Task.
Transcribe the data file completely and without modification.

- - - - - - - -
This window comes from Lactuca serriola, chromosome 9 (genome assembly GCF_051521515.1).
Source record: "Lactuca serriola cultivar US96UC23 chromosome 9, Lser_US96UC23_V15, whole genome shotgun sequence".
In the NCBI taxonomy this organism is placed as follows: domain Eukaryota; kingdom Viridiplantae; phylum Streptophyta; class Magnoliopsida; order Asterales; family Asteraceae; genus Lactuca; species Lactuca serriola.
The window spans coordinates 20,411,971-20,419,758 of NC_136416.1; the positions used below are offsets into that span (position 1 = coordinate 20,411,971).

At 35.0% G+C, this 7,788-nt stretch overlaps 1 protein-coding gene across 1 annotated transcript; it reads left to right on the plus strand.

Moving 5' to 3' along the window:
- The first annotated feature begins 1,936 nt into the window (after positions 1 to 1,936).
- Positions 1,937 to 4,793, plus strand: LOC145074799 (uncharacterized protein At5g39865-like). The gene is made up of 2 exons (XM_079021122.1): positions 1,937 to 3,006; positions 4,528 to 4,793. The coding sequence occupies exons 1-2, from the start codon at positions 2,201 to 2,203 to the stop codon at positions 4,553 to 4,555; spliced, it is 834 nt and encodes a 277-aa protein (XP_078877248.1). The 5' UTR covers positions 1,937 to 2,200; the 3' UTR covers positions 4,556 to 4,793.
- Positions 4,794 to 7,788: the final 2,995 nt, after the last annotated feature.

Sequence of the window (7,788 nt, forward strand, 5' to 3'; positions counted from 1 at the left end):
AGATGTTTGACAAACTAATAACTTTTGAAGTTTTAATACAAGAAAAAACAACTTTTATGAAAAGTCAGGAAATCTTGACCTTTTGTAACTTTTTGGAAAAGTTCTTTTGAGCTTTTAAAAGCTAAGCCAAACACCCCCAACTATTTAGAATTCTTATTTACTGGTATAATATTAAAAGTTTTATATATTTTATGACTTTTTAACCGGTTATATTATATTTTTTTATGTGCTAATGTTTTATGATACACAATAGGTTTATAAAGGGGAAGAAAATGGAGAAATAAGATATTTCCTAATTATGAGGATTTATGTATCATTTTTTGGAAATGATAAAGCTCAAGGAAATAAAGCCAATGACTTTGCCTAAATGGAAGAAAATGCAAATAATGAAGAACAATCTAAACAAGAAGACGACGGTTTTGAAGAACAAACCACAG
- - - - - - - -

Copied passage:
This window comes from Lactuca serriola, chromosome 9 (genome assembly GCF_051521515.1).
Source record: "Lactuca serriola cultivar US96UC23 chromosome 9, Lser_US96UC23_V15, whole genome shotgun sequence".
In the NCBI taxonomy this organism is placed as follows: domain Eukaryota; kingdom Viridiplantae; phylum Streptophyta; class Magnoliopsida; order Asterales; family Asteraceae; genus Lactuca; species Lactuca serriola.
The window spans coordinates 20,411,971-20,419,758 of NC_136416.1; the positions used below are offsets into that span (position 1 = coordinate 20,411,971).

At 35.0% G+C, this 7,788-nt stretch overlaps 1 protein-coding gene across 1 annotated transcript; it reads left to right on the plus strand.

Moving 5' to 3' along the window:
- The first annotated feature begins 1,936 nt into the window (after positions 1 to 1,936).
- Positions 1,937 to 4,793, plus strand: LOC145074799 (uncharacterized protein At5g39865-like). The gene is made up of 2 exons (XM_079021122.1): positions 1,937 to 3,006; positions 4,528 to 4,793. The coding sequence occupies exons 1-2, from the start codon at positions 2,201 to 2,203 to the stop codon at positions 4,553 to 4,555; spliced, it is 834 nt and encodes a 277-aa protein (XP_078877248.1). The 5' UTR covers positions 1,937 to 2,200; the 3' UTR covers positions 4,556 to 4,793.
- Positions 4,794 to 7,788: the final 2,995 nt, after the last annotated feature.

Sequence of the window (7,788 nt, forward strand, 5' to 3'; positions counted from 1 at the left end):
AGATGTTTGACAAACTAATAACTTTTGAAGTTTTAATACAAGAAAAAACAACTTTTATGAAAAGTCAGGAAATCTTGACCTTTTGTAACTTTTTGGAAAAGTTCTTTTGAGCTTTTAAAAGCTAAGCCAAACACCCCCAACTATTTAGAATTCTTATTTACTGGTATAATATTAAAAGTTTTATATATTTTATGACTTTTTAACCGGTTATATTATATTTTTTTATGTGCTAATGTTTTATGATACACAATAGGTTTATAAAGGGGAAGAAAATGGAGAAATAAGATATTTCCTAATTATGAGGATTTATGTATCATTTTTTGGAAATGATAAAGCTCAAGGAAATAAAGCCAATGACTTTGCCTAAATGGAAGAAAATGCAAATAATGAAGAACAATCTAAACAAGAAGACGACGGTTTTGAAGAACAAACCACAG